Sermon For St. Georgeâ€™s – Aug. 4, 2019 – Susan Flanders
Todayâ€™s readings pose a challenge – all of them together offer a clear message, both of condemnation and of hope, but the message is not easy – especially for you and for me, affluent and comfortable here on our coastal peninsula, ensconced in our summer homes, far from the poverty and woes of so much of the world.
Hosea depicts a God who mourns the infidelity of Israel, its chasing of other gods – a message of condemnation met with mercy. So does the psalmist; Godâ€™s mercy endures despite peopleâ€™s wanderings. In Colossians we have a list of sins – all manner of evil behavior – some of which may apply to us. And finally Jesusâ€™ parable about the rich man and his dependence on his treasures – the material wealth he has stored up for himself – basically a teaching about greed.
Iâ€™ll start with the easy response to this challenge. We can look at all the sins catalogued in the Colossians passage and point the finger of blame away from ourselves and straight at an obvious target. Listen again and notice who might come to mind: â€œwhatever in you is earthly: fornication, impurity, evil desire, and greed (which is idolatry)â€¦all such things – anger, wrath, malice, slander, and abusive language from your mouth. Do not lie to one another.â€ Well, one target of blame emerges instantly. We can rest that case and deplore that person – and easily forget to even wonder, however reluctantly, whether Godâ€™s mercy extends to him as well.
But what about us? What is on our conscience? What in us is idolatrous or greedy or mean-spirited?
I recently finished reading the columnist David Brooksâ€™ latest book, The Second Mountain: The Quest for a Moral Life. If you read Brooksâ€™ column or watch him on the PBS Newshour, you may have noticed that he has moved into a less political, more sociological or even spiritual kind of commentary. Well this book is a kind of memoir explaining this change. Brooks has gone through a conversion process – not from the Jewish background of his upbringing to a born-again Christian faith, but a far more nuanced process of exploring both traditions and very gradually moving from a stance of unbelief or atheism to one of belief. And that has brought David Brooks to a passionate embrace of commitment to moral values, not just intellectually but in practice. He sees our moral failings as in part carelessness about our desires, and he uses a brilliant quote from the author David Foster Wallace to illustrate the importance of our wants. Brooks quotes from a commencement address given by Wallace at Kenyon College in 2005, saying this:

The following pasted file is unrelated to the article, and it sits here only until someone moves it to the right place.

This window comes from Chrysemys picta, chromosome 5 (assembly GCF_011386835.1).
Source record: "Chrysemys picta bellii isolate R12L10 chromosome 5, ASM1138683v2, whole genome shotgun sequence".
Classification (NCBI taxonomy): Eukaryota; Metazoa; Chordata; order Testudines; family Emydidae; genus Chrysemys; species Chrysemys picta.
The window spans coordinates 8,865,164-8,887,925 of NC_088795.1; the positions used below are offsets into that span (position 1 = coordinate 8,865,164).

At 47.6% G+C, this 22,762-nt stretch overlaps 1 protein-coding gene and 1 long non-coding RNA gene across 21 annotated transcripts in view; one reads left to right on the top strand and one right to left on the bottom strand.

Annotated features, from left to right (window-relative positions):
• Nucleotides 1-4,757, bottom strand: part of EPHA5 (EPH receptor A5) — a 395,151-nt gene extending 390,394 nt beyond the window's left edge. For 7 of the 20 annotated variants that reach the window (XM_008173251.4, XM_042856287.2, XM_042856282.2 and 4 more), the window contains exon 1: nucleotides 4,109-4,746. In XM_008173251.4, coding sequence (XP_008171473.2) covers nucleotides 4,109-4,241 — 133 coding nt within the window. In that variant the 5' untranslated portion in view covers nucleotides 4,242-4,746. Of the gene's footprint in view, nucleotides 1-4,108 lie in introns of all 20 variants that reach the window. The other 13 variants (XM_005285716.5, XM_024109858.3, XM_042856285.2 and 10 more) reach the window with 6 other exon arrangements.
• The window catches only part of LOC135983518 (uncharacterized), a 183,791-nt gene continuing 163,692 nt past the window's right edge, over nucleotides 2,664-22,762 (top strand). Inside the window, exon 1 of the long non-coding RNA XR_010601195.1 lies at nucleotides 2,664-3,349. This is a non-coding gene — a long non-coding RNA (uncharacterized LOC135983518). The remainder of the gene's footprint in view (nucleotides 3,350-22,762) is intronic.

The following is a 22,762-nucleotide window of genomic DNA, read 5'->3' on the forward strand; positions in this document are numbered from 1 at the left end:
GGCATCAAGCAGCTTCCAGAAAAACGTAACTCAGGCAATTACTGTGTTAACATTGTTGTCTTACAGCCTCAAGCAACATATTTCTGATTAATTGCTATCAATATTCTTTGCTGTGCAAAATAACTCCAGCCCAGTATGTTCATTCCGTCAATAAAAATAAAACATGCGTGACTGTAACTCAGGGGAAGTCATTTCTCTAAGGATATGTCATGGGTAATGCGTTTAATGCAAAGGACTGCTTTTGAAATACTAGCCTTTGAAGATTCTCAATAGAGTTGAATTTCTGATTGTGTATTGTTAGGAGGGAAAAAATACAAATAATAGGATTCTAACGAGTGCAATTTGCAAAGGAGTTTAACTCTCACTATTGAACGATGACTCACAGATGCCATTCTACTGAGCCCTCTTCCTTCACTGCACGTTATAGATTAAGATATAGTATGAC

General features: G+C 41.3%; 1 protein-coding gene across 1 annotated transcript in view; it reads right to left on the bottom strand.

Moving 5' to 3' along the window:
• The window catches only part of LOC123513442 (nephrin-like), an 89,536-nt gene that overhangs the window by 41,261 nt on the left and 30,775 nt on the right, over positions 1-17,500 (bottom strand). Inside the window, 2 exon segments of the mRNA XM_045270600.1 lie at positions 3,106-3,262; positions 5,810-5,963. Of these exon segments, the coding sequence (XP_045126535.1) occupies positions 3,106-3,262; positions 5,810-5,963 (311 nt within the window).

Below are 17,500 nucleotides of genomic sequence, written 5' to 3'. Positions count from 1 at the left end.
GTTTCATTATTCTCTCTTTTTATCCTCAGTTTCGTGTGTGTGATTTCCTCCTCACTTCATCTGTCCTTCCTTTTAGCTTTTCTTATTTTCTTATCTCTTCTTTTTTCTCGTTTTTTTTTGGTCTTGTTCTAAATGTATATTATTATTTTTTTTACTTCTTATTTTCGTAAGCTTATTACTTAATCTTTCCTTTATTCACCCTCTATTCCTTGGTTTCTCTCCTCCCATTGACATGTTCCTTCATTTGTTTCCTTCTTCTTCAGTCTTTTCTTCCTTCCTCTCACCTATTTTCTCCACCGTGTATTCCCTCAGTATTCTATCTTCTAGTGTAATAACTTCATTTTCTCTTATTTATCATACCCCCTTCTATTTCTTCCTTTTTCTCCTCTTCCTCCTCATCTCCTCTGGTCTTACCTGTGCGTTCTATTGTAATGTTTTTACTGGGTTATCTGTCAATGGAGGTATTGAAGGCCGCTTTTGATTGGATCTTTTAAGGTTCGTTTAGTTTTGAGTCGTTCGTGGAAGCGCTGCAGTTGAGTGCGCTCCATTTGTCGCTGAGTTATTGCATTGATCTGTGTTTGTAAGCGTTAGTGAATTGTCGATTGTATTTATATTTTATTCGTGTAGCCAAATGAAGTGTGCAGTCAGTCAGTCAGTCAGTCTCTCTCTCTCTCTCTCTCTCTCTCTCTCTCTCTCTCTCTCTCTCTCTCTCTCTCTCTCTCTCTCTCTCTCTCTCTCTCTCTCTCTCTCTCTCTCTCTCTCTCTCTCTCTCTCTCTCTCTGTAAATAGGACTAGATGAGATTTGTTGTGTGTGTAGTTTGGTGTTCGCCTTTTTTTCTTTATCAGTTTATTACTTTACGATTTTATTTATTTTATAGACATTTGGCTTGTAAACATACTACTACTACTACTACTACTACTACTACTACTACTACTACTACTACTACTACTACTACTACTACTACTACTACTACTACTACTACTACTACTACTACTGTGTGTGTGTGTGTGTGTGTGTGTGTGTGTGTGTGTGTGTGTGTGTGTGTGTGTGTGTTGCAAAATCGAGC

â€œâ€¦in the day-to-day trenches of adult life, there is actually no such thing as atheism. There is no such thing as not worshipping. Everybody worships. The only choice we get is what to worship. And the compelling reason for maybe choosing some sort of god or spiritual-type thing to worshipâ€“be it JC or Allah, be it YHWH or the Wiccan Mother Goddess, or the Four Noble Truths, or some inviolable set of ethical principlesâ€“is that pretty much anything else you worship will eat you alive. If you worship money and things, if they are where you tap real meaning in life, then you will never have enough, never feel you have enoughâ€¦Worship your body and beauty and sexual allure and you will always feel ugly. And when time and age start showing, you will die a million deaths before they finally plant youâ€¦ Worship power, you will end up feeling weak and afraid, and you will need ever more power over others to numb you to your own fear. Worship your intellect, being seen as smart, you will end up feeling stupid, a fraud, always on the verge of being found out. But the insidious thing about these forms of worship is not that theyâ€™re evil or sinful, itâ€™s that theyâ€™re unconscious. They are default settings.â€
I quote Foster at such length, because what he has to say gets at the crux of whatever culpability we bear for our own moral short-comings. They are so often unconscious – our default settings, unexamined and unrecognized. And whether or not we are religious, even if we call ourselves atheists – we do worship; we do turn to one thing or another, one person or another to make our lives work out, to make us feel secure, and surely money is one of those things. The things we turn to are saviors for us, even if we donâ€™t call them that.